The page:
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Meet Clinton Vaz, the young civil engineer who is trying to make Goa garbage-free

Think Change India
31st Mar 2017
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Known for its beaches, nightlife, and historic sites, Goa is an absolute tourist magnet. With tourism as its primary industry, Goa is India’s richest state with a per capita GDP that is two and a half times more than that of the country’s, according to Wikipedia. As a result of all this, the total waste generated in Goa on a daily basis is somewhere around 400 tonnes, according to a report by Detritus Solutions.

Image: Facebook

With such a huge problem to deal with, the Manohar Parrikar-led government has promised to make Goa garbage-free by 2020, according to The Times of India. At this juncture, Clinton Vaz becomes an important person, impossible to ignore. He is a young civil engineer who has founded vRecycle, a firm that provides waste management solutions for households.

“When I moved from the city [Margao] to the village, I realised that waste disposal was a big problem here. I thought if I can manage my own waste, I can help other people do the same. I devised my own system. That was 10-15 years back,”

he told the Youth Ki Awaaz.

Fifteen years ago, he started an online group called Green Goa, which even today is the go-to place for any kind of sustainable initiative in Goa. At present, his firm manages the waste of over 10,000 households in the southern part of Goa. The 20 employees working at vRecycle collect household waste, which is segregated into dry (inorganic) and wet (organic) daily. Most of it gets recycled but 1 percent of it is left over after the entire process, as it is non-disposable.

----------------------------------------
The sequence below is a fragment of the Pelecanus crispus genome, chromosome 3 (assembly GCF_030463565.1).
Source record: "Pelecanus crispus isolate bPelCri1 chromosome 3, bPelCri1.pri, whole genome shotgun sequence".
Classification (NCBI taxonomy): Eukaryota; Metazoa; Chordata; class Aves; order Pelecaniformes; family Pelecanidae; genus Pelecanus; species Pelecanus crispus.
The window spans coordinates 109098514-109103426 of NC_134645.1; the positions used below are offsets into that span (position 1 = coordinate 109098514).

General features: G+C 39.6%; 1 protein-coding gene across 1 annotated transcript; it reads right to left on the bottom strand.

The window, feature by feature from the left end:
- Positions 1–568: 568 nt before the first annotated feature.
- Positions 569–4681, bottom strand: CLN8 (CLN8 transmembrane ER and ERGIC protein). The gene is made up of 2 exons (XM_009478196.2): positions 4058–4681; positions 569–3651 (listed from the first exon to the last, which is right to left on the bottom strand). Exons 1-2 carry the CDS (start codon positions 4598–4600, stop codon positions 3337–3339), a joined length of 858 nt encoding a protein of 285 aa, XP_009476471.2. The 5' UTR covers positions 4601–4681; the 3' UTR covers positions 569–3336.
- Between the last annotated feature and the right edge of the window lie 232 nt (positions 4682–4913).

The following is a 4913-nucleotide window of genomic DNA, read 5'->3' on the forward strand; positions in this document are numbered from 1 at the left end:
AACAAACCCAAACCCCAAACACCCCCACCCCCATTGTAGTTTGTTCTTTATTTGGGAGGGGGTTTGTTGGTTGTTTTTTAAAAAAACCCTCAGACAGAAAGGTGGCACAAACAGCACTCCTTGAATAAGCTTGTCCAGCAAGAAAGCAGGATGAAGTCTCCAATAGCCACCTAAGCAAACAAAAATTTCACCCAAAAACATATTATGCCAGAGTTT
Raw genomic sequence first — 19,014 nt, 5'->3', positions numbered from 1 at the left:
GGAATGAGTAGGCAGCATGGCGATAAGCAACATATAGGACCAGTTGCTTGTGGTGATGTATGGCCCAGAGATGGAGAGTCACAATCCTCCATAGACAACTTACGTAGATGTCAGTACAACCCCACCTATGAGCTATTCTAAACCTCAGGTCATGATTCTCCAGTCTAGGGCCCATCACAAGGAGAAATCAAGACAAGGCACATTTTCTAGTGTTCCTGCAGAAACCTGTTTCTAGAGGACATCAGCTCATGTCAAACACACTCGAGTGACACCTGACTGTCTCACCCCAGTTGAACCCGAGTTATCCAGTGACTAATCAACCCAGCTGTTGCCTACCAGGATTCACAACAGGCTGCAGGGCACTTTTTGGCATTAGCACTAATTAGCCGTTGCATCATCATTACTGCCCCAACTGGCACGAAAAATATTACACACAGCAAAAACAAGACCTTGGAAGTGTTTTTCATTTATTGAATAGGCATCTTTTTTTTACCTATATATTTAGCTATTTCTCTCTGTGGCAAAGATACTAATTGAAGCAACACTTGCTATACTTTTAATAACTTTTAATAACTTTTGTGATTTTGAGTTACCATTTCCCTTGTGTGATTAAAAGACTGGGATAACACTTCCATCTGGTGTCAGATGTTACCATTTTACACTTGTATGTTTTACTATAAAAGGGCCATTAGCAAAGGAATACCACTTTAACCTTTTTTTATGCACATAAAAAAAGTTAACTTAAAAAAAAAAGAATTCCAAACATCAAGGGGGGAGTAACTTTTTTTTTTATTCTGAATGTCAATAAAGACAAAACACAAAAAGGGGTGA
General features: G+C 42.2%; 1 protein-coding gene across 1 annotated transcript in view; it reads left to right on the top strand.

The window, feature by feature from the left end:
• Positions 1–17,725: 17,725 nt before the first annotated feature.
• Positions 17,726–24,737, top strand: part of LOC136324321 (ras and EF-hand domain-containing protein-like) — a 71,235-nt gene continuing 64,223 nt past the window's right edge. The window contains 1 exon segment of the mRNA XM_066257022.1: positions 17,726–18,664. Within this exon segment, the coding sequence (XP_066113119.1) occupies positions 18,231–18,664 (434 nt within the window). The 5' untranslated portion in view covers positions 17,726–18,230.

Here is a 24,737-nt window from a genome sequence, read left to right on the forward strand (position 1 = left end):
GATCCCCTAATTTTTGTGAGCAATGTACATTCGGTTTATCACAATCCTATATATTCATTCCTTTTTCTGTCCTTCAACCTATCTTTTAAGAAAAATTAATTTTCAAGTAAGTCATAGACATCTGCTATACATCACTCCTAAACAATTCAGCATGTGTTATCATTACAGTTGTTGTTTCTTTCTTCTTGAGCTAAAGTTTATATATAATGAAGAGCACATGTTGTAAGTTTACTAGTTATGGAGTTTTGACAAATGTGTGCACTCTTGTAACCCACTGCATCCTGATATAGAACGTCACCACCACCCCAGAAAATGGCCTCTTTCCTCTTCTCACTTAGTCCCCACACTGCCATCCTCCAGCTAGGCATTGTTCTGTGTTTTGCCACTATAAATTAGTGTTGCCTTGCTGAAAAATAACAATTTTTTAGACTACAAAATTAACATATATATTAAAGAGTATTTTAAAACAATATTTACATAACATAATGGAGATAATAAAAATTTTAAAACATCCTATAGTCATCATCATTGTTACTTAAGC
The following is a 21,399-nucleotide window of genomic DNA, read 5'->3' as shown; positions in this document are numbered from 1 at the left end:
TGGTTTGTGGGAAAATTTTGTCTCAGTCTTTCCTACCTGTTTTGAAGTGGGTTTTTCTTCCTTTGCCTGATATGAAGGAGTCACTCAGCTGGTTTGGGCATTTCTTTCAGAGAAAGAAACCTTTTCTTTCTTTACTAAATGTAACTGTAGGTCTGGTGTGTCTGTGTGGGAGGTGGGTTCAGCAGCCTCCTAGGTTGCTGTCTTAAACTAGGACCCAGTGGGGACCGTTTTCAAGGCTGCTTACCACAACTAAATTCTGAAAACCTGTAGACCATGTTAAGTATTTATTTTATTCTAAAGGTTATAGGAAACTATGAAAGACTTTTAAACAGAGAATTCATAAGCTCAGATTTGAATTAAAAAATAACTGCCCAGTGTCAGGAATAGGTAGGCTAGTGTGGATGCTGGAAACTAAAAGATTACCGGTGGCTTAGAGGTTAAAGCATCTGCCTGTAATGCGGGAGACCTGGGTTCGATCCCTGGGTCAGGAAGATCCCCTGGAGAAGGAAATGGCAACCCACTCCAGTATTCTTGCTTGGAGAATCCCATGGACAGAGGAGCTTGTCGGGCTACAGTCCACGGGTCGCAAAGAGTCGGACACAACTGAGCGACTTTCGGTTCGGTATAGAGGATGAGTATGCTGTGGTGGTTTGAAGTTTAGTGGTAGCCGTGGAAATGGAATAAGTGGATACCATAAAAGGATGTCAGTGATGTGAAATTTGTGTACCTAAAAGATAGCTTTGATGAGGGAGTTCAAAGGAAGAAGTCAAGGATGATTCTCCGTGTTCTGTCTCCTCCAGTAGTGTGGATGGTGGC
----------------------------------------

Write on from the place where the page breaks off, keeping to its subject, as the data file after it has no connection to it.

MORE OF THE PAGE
Chief Minister Manohar Parrikar has proposed three more solid waste treatment plants at Cacora, Bainguinim, and the Verna industrial estate, when the municipality has no idea about what to do with the 1 percent waste that vRecycle have been storing in their warehouse. According to Clinton, the plant in Saligao has the capacity to handle half of Goa’s waste. Yet, a lot of North Goa’s garbage problems are still not solved. So, paying heed to what people working at the grassroots level have to say will be an ideal place for the government to start at to achieve the aim of a garbage-free Goa by 2020.

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